New Year. New you? Why we struggle to stick to our Resolutions

YouGov tells us that around a third of us make resolutions each New Year. Among the top resolutions are losing weight, exercising more, quitting smoking and money management. However, sticking to the changes we promise ourselves is a far bigger challenge than deciding what we’d like to do.


There are a few theories for how to make your resolutions stick; but one of the most popular is to set realistic goals. Psychology professor Peter Herman identified the “false hope syndrome,” whereby people set significantly unrealistic goals. For example, a non-runner, in the spirit of New Year enthusiasm, might believe they can go from couch to marathon in 6 months, even when nothing in their past or present would suggest this is likely.


The truth is that changing habits is very tough. MRI testing has shown that habitual behaviour creates neural pathways and memories, which then become the default mode for choices and decisions. Trying to change that default thinking by “not trying to do it,” in effect just strengthens the habit (as the brain still follows the ‘unwanted’ neurological path first). To truly change we are required to form new neural pathways, which can only be developed over time, and with repetition, (you have to effectively keep over riding the old habit until it is ‘replaced’ with the new behavior).


One way to do this is to be mindful. Become physically, emotionally and mentally aware of your inner state as each external event happens, moment by moment, rather than living in the past (what I used to do) or future (where I should be).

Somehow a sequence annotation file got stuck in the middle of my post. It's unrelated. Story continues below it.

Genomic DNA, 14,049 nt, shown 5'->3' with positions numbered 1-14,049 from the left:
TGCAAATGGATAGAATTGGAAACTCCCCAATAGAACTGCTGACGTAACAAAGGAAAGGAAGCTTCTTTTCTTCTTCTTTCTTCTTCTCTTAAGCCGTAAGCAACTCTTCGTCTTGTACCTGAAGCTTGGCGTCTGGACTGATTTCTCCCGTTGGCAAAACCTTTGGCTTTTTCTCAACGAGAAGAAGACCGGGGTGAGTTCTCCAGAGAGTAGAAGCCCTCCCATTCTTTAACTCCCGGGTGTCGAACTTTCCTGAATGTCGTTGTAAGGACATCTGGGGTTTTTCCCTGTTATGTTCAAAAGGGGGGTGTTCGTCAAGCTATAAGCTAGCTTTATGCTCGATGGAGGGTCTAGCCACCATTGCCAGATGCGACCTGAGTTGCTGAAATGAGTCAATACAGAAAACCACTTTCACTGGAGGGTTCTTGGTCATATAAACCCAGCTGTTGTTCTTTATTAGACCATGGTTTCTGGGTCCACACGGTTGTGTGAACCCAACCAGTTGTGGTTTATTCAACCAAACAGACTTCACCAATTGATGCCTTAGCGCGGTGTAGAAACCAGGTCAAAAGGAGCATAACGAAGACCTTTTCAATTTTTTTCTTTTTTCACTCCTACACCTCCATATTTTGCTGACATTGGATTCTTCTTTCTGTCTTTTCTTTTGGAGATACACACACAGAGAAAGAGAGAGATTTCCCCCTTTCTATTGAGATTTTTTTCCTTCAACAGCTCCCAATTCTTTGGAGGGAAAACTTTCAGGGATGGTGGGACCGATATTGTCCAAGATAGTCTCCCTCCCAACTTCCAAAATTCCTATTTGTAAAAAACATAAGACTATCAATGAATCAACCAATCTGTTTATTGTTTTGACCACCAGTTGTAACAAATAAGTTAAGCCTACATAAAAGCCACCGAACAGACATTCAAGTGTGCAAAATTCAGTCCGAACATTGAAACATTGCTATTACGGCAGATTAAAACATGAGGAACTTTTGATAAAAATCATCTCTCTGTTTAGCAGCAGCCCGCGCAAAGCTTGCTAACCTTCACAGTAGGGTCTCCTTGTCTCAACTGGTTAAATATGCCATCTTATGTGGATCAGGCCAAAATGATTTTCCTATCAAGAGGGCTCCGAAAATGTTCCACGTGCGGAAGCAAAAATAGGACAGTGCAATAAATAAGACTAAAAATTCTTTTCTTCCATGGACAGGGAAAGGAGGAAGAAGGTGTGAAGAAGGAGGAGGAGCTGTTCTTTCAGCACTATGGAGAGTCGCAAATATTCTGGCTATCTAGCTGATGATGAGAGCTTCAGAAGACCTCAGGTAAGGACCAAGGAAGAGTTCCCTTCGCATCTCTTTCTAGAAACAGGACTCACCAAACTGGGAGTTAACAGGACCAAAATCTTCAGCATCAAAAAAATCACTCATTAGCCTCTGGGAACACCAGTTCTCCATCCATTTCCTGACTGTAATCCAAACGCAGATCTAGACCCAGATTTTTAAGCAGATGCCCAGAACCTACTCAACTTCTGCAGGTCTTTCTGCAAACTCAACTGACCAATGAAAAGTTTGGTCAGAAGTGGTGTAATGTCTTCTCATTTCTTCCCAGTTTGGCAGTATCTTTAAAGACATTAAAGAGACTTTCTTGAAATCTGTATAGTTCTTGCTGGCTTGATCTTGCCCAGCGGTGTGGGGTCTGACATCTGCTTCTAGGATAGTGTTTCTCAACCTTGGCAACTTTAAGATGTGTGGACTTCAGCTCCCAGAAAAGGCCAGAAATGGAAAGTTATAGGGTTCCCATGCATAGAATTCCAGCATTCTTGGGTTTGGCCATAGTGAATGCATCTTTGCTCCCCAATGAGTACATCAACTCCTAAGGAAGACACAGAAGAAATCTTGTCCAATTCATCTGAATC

It is also essential to be ready to change. For some, resolutions are more procrastination than a genuine effort to reinvent oneself.  Many people use resolutions as a way of motivating themselves, often before they are ready to change, making ambitions a little doomed.




On the positive though, at our Clearing event back in the Summer, former Olympian and world-renowned sports scientist Professor Greg Whyte argued that there’s no such thing as ‘impossible’. Anyone is capable of achieving their aims with commitment, and the correct planning. He argued that most resolution makers wake up on 1st January with great ambition; but then try to move too rapidly towards their goal. Greg explained that just as cars cannot change from Gear 1 to Gear 5, challenges have to be broken down. He cites his own success as a trainer (which includes getting David Walliams across the channel and Eddie Izzard through 43 marathons in 50 days) as making small steps and celebrating more of the journey. In short, don’t look to the end goal, instead consider the challenge in short chapters.


The same wisdom is currently being spouted by a 4 year old in one of the first virals of the year. In a clearly fed narrative, a little girl explains that resolutions shouldn’t be about one big moment, but about seeking all the many, many little opportunities to change that we come across every day.


So, with that in mind, here’s to 2017 (or at least to the first week!)